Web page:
Each of the girls is unique in her own way.  Pauline really acts like an oldest child, she follows the rules and looks out for her siblings.  Petrova tolerates dancing, but she would rather be working on a car or flying in an airplane.  And Posy is naturally gifted at dancing and thinks she is loved by everyone.  I appreciated how each of the girls were allowed to suffer the consequences of their behavior.  But my favorite character was Nana.  She keeps everyone in line and keeps the household running on a daily basis.  At times she seemed like a drill sergeant, but she had a tender heart for the girls. 

There is a lot of specific detail about the classes at the school and the plays that were performed.  I could see how some readers might find this boring.  I like that kind of detail and enjoyed being able to form a clear picture in my mind of what was happening.  

This was a fun, quick read that I would recommend. 


"Both doctors had lovely ideas about the sort of things to have in the middle of lessons - a meal they called a beaver.  They took turns to get it ready . Sometimes it was chocolate with cream on it, and sometimes Doctor Jakes' ginger drink, and once it was ice-cream soda; and the things to eat were never the same: queer biscuits, little ones from Japan with delicate flowers painted on them in sugar, cakes from Vienna, and specialties of different kinds from all over England."

"Pride has to come before a fall, and that's the law of nature; you've got your fall, and now you've got to be brave and get up again."

Monday, February 20, 2023

Book Review: The Right Kind of Fool by Sarah Loudin Thomas


The Right Kind of Fool.  Sarah Loudin Thomas.  Bethany House (2020). 384 pages. Genre: Historical Fiction. 

First Line: "Beverly, West Virginia.  July 1934. The day's heat lay close to Loyal like a quilt he couldn't push back."

Summary (Goodreads): Thirteen-year-old Loyal Raines is supposed to stay close to home on a hot summer day in 1934. When he slips away for a quick swim in the river and finds a dead body, he wishes he'd obeyed his mother. The ripples caused by his discovery will impact the town of Beverly, West Virginia, in ways no one could have imagined.

The first person those ripples disturb is Loyal's absentee father. When Creed Raines realized his infant son was deaf, he headed for the hills, returning only to help meet his family's basic needs. But when Loyal, now a young teen, stumbles upon a murder it's his father he runs to tell--shaping the words with his hands. As Creed is pulled into the investigation he discovers that what sets his son apart isn't his inability to hear but rather his courage. Longing to reclaim the life he abandoned, Creed will have to do more than help solve a murder if he wants to win his family's hearts again.

My thoughts:  It has been too long since I read a book by Sarah Loudin Thomas.  When I sit down to read one of her books I know I will be immersed in the West Virginia hills and hollers.  And I definitely was in this story.  

Loyal Raines, who is almost fourteen, has been deaf since an illness took his hearing when he was four.  His father, Creed Raines, has been spending most of his time in the mountains for nearly as long.  He hasn't abandoned his family, but provides for their needs while mostly living apart from them.  If you were to ask him why he spends most of his time in the mountains, he would tell you it is better for his family that way.  Creed blames himself for his son's loss of hearing.  And if his wife, Delphy, was honest, she blames him too.  At the same time, Delphy longs for Creed to return to their home and so does Loyal.  The Raines family has a lot to work through and they do so realistically.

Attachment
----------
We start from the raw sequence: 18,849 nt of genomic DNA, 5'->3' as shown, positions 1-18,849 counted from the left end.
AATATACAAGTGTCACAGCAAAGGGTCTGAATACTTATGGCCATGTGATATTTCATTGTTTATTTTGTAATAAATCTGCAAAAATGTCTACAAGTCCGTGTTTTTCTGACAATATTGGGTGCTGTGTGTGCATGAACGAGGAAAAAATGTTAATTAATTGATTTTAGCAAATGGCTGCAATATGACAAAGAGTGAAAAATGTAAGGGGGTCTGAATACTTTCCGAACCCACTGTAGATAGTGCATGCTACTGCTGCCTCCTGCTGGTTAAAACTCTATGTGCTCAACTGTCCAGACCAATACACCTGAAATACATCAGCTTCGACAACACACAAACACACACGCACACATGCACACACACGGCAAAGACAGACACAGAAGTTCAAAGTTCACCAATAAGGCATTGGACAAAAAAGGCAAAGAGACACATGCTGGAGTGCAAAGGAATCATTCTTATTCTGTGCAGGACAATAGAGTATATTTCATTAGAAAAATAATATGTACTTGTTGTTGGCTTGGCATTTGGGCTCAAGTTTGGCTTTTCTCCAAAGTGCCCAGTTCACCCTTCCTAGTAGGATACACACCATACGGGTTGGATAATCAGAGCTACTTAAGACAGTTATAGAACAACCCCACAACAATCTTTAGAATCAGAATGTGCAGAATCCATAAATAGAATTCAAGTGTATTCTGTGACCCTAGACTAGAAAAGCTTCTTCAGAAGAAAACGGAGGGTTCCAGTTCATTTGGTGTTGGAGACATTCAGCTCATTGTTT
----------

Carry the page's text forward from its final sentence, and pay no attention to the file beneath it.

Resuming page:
After Loyal discovers a man's body near the river, it is his dad he goes to.  It means a lot to Creed that his son trusts him enough to come to him.  This is the first step in healing some of the wounds between father and son, husband and wife. 

While this book isn't listed as a mystery, it contains one of the best mysteries I have read in a while.  The dead man worked for the government and was trespassing where he didn't belong.  But, the property owner has an alibi.  Complicating matters, Loyal saw some things before he discovered the body that he is not sure he wants to tell.  Things that could cause trouble for his friends.  Also, because he is deaf, it is often hard for him to make others understand what he is saying. Creed works with the sheriff to uncover what happened.

This is also a coming-of-age story with Loyal feeling like he is almost a man and should be allowed to do certain things.  There is tension between Loyal and his parents as they try to protect him.  I loved how the author portrayed the struggle his parents were going through wanting to protect him, but also realizing that he was growing up and could handle things better than they thought.  

This story has it all - history, atmosphere, family drama, great characters and a mystery.  I only wish it were part of a series so I could spend more time with these characters.  


"It was early afternoon.  As he stepped into the front room, he could smell beans simmering on the stove, as well as the furniture polish Delphy used to keep the end tables gleaming.  The windows were open, and gauzy white curtains tugged at their rods as a breeze followed them inside."

"He'd been so afraid of doing more damage to the boy for so long.  Finally seeing how he could hold his own was liberating.  Maybe it wasn't about pushing like his own father had done, but simply encouraging the boy's natural abilities.  He thought maybe that was what a father ought to do and he was eager to try it out."